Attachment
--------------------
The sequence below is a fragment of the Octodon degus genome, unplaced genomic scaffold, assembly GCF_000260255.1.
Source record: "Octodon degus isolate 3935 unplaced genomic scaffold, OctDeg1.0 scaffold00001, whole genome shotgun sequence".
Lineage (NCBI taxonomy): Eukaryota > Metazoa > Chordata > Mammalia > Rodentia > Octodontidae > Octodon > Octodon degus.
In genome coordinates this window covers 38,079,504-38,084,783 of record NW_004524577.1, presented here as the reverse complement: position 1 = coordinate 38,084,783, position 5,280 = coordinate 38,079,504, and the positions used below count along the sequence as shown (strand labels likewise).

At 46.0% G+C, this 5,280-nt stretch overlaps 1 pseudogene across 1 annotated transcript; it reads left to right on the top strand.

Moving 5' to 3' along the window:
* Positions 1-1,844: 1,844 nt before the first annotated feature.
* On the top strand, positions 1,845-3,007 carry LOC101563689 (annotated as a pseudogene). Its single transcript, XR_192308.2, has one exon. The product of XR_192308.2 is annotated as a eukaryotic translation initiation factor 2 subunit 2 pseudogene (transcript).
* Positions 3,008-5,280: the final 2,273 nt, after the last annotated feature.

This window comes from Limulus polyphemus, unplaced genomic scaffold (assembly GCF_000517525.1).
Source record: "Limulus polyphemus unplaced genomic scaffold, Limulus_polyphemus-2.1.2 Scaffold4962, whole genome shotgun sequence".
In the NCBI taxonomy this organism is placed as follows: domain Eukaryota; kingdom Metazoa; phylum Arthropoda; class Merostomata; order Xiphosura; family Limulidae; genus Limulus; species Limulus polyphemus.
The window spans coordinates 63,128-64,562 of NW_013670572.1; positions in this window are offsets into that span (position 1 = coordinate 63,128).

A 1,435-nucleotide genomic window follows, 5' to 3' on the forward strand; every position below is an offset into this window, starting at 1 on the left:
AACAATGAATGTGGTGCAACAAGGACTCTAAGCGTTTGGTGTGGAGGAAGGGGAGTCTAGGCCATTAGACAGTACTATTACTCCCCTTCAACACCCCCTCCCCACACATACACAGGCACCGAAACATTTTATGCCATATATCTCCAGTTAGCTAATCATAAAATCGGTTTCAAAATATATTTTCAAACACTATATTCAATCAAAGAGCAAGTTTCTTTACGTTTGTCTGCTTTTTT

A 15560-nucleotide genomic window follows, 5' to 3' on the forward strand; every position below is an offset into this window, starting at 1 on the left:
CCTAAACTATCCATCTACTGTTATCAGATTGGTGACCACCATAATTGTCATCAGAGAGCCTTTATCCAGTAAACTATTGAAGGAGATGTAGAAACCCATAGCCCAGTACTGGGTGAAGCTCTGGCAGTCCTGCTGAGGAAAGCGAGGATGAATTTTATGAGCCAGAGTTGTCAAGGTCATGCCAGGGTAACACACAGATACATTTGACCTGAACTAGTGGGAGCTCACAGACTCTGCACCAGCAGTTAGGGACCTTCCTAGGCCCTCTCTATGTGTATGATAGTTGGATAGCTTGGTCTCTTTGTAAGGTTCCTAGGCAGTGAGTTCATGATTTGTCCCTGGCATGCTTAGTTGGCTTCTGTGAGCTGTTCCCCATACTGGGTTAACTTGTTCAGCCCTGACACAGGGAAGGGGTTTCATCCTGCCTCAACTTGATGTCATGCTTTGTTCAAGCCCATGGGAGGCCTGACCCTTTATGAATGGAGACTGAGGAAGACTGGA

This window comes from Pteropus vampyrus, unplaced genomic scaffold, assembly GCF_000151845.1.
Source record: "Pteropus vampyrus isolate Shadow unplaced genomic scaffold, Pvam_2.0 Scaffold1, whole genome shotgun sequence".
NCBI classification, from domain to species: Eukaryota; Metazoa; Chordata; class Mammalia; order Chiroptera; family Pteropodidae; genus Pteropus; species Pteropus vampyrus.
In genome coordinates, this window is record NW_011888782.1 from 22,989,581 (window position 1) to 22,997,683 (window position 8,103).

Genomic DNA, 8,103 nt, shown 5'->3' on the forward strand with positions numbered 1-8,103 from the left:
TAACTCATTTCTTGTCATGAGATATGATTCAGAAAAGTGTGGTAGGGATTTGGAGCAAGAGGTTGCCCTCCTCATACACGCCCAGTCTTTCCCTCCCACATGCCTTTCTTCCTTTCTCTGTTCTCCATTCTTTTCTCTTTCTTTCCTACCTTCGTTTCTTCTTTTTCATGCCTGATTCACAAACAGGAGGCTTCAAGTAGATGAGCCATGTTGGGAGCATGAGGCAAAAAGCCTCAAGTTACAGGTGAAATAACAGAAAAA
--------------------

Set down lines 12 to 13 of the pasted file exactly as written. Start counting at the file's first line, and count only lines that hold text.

In the NCBI taxonomy this organism is placed as follows: domain Eukaryota; kingdom Metazoa; phylum Arthropoda; class Merostomata; order Xiphosura; family Limulidae; genus Limulus; species Limulus polyphemus.
The window spans coordinates 63,128-64,562 of NW_013670572.1; positions in this window are offsets into that span (position 1 = coordinate 63,128).